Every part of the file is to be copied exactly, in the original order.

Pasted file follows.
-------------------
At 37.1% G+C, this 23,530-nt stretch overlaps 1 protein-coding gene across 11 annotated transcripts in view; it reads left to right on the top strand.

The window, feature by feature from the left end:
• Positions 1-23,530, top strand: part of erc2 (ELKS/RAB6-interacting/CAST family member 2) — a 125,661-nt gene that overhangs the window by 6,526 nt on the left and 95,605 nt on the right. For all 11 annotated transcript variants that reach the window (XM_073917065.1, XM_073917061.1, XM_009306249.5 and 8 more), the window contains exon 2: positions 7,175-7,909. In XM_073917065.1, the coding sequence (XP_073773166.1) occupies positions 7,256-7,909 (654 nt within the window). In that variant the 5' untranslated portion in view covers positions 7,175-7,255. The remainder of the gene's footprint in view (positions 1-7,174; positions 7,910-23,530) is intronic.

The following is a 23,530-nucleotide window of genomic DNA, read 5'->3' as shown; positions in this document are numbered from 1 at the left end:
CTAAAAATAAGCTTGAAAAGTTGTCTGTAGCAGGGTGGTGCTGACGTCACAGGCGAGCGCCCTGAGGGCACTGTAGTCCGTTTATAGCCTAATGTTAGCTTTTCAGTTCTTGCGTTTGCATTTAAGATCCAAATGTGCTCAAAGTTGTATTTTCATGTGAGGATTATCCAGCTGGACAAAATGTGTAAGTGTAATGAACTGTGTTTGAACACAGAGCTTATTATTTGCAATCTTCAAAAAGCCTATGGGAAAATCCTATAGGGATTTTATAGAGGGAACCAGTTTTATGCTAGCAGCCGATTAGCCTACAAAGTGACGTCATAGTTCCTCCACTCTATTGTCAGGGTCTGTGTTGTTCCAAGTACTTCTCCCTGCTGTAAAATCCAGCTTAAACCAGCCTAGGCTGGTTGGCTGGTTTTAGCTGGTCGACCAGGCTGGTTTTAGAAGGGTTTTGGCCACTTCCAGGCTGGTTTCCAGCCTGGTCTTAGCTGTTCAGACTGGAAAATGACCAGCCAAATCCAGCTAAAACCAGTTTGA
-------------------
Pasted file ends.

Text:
At 37.1% G+C, this 23,530-nt stretch overlaps 1 protein-coding gene across 11 annotated transcripts in view; it reads left to right on the top strand.

The window, feature by feature from the left end:
• Positions 1-23,530, top strand: part of erc2 (ELKS/RAB6-interacting/CAST family member 2) — a 125,661-nt gene that overhangs the window by 6,526 nt on the left and 95,605 nt on the right. For all 11 annotated transcript variants that reach the window (XM_073917065.1, XM_073917061.1, XM_009306249.5 and 8 more), the window contains exon 2: positions 7,175-7,909. In XM_073917065.1, the coding sequence (XP_073773166.1) occupies positions 7,256-7,909 (654 nt within the window). In that variant the 5' untranslated portion in view covers positions 7,175-7,255. The remainder of the gene's footprint in view (positions 1-7,174; positions 7,910-23,530) is intronic.

The following is a 23,530-nucleotide window of genomic DNA, read 5'->3' as shown; positions in this document are numbered from 1 at the left end:
CTAAAAATAAGCTTGAAAAGTTGTCTGTAGCAGGGTGGTGCTGACGTCACAGGCGAGCGCCCTGAGGGCACTGTAGTCCGTTTATAGCCTAATGTTAGCTTTTCAGTTCTTGCGTTTGCATTTAAGATCCAAATGTGCTCAAAGTTGTATTTTCATGTGAGGATTATCCAGCTGGACAAAATGTGTAAGTGTAATGAACTGTGTTTGAACACAGAGCTTATTATTTGCAATCTTCAAAAAGCCTATGGGAAAATCCTATAGGGATTTTATAGAGGGAACCAGTTTTATGCTAGCAGCCGATTAGCCTACAAAGTGACGTCATAGTTCCTCCACTCTATTGTCAGGGTCTGTGTTGTTCCAAGTACTTCTCCCTGCTGTAAAATCCAGCTTAAACCAGCCTAGGCTGGTTGGCTGGTTTTAGCTGGTCGACCAGGCTGGTTTTAGAAGGGTTTTGGCCACTTCCAGGCTGGTTTCCAGCCTGGTCTTAGCTGTTCAGACTGGAAAATGACCAGCCAAATCCAGCTAAAACCAGTTTGA